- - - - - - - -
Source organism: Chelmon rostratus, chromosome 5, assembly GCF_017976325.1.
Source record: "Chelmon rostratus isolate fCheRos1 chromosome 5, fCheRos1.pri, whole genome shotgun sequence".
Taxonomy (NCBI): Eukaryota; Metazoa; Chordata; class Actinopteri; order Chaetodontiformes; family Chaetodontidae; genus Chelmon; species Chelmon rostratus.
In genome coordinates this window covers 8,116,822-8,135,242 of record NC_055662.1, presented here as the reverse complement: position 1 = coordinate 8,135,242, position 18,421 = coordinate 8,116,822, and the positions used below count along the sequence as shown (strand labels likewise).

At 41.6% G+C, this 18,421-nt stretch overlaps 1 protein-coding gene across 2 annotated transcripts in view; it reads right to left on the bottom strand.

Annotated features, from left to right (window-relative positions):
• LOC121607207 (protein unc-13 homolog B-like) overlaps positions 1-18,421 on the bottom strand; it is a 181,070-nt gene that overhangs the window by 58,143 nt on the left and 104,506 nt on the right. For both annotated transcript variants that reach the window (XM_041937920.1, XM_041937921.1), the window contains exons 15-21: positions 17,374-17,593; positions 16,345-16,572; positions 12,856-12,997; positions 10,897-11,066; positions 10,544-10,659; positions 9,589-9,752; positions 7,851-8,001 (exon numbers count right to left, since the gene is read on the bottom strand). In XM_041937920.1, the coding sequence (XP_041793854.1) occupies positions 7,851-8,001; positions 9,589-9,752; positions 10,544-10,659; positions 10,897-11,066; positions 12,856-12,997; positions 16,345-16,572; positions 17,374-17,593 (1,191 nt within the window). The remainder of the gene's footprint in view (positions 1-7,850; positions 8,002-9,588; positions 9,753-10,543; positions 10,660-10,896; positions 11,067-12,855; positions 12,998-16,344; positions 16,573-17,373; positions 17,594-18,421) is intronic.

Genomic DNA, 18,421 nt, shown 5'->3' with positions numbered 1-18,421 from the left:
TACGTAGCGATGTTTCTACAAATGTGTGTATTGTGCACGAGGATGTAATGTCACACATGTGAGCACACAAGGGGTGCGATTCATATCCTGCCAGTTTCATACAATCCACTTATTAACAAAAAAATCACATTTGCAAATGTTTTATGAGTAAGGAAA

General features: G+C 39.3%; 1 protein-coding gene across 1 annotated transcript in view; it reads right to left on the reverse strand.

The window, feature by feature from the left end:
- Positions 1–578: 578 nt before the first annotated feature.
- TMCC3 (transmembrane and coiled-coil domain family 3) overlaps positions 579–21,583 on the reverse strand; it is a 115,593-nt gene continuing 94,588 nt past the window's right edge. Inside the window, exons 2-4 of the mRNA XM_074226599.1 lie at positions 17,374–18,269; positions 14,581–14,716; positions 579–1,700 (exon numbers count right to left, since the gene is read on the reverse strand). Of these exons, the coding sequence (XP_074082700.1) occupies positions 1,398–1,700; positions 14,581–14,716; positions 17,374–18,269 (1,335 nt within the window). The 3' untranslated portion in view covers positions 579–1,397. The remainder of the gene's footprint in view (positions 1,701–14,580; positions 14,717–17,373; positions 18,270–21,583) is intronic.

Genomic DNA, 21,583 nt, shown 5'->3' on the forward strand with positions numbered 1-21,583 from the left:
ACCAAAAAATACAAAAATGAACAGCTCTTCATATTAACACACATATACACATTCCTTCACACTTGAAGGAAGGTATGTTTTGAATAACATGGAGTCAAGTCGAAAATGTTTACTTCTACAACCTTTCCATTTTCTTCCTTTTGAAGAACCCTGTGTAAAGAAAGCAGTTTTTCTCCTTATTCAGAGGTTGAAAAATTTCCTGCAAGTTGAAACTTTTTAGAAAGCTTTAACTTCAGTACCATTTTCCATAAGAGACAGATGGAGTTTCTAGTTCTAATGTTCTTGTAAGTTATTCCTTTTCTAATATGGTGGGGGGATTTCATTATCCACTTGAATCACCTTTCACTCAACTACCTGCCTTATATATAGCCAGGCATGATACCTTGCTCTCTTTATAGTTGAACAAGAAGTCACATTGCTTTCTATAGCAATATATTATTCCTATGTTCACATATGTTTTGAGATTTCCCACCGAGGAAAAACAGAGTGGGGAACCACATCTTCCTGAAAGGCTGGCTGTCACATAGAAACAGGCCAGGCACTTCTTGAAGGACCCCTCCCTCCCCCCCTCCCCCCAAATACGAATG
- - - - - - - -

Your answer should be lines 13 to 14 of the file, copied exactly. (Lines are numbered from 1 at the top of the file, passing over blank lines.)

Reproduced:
- TMCC3 (transmembrane and coiled-coil domain family 3) overlaps positions 579–21,583 on the reverse strand; it is a 115,593-nt gene continuing 94,588 nt past the window's right edge. Inside the window, exons 2-4 of the mRNA XM_074226599.1 lie at positions 17,374–18,269; positions 14,581–14,716; positions 579–1,700 (exon numbers count right to left, since the gene is read on the reverse strand). Of these exons, the coding sequence (XP_074082700.1) occupies positions 1,398–1,700; positions 14,581–14,716; positions 17,374–18,269 (1,335 nt within the window). The 3' untranslated portion in view covers positions 579–1,397. The remainder of the gene's footprint in view (positions 1,701–14,580; positions 14,717–17,373; positions 18,270–21,583) is intronic.

Genomic DNA, 21,583 nt, shown 5'->3' on the forward strand with positions numbered 1-21,583 from the left: